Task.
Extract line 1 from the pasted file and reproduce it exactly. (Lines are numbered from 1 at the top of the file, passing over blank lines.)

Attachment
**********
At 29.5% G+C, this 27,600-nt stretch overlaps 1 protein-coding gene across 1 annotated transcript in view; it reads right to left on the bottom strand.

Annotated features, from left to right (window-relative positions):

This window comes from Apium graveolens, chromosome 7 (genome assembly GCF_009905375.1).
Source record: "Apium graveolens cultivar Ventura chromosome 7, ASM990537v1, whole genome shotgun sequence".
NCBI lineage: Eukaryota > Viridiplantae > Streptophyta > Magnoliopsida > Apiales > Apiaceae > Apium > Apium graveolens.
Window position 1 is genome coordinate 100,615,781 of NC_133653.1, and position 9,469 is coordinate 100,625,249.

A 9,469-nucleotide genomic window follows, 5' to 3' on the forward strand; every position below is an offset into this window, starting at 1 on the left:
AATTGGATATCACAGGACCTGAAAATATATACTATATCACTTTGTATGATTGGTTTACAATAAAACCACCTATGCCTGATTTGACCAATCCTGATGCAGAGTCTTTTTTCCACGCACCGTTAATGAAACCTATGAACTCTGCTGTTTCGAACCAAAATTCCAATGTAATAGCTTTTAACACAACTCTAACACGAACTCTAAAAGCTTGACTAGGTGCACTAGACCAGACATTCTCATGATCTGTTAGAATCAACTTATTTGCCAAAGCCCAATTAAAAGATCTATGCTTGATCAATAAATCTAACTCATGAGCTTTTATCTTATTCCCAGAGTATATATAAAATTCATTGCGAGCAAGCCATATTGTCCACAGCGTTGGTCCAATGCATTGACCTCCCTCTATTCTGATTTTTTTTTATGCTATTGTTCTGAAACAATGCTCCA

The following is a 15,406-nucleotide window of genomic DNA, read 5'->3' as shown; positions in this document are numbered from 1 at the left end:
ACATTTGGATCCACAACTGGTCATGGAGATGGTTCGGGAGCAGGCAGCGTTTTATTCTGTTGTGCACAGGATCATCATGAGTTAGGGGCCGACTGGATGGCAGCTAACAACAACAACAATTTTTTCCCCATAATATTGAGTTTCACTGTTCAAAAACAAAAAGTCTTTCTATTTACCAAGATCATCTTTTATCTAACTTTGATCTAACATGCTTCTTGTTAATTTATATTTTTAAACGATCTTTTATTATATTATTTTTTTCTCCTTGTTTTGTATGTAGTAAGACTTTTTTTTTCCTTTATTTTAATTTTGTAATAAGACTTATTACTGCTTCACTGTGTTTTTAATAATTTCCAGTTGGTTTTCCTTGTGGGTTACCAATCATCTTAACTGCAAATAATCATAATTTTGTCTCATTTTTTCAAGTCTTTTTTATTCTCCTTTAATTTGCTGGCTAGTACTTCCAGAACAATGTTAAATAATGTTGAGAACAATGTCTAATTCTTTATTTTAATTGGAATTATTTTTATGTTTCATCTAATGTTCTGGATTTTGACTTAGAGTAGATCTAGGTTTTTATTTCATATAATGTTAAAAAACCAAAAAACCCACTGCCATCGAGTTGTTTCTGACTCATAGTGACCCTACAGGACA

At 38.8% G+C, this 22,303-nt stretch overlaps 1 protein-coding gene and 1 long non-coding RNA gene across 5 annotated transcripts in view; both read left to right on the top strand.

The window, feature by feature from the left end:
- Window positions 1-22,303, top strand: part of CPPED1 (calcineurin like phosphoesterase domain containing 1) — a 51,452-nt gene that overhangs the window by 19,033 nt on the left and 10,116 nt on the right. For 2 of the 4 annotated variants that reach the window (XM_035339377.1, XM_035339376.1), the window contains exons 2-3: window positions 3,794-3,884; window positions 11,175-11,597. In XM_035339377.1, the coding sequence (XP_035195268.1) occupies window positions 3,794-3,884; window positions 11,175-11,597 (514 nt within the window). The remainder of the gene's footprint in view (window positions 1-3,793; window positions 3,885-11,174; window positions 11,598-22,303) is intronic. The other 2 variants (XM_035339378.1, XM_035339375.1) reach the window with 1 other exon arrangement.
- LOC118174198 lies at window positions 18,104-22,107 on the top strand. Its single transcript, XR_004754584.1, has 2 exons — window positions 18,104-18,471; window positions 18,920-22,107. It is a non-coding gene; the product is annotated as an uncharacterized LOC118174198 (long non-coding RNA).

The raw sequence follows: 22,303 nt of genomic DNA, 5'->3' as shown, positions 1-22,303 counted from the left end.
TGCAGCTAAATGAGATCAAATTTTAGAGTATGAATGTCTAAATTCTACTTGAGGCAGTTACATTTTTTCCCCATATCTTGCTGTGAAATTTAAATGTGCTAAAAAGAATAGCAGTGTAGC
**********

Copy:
At 29.5% G+C, this 27,600-nt stretch overlaps 1 protein-coding gene across 1 annotated transcript in view; it reads right to left on the bottom strand.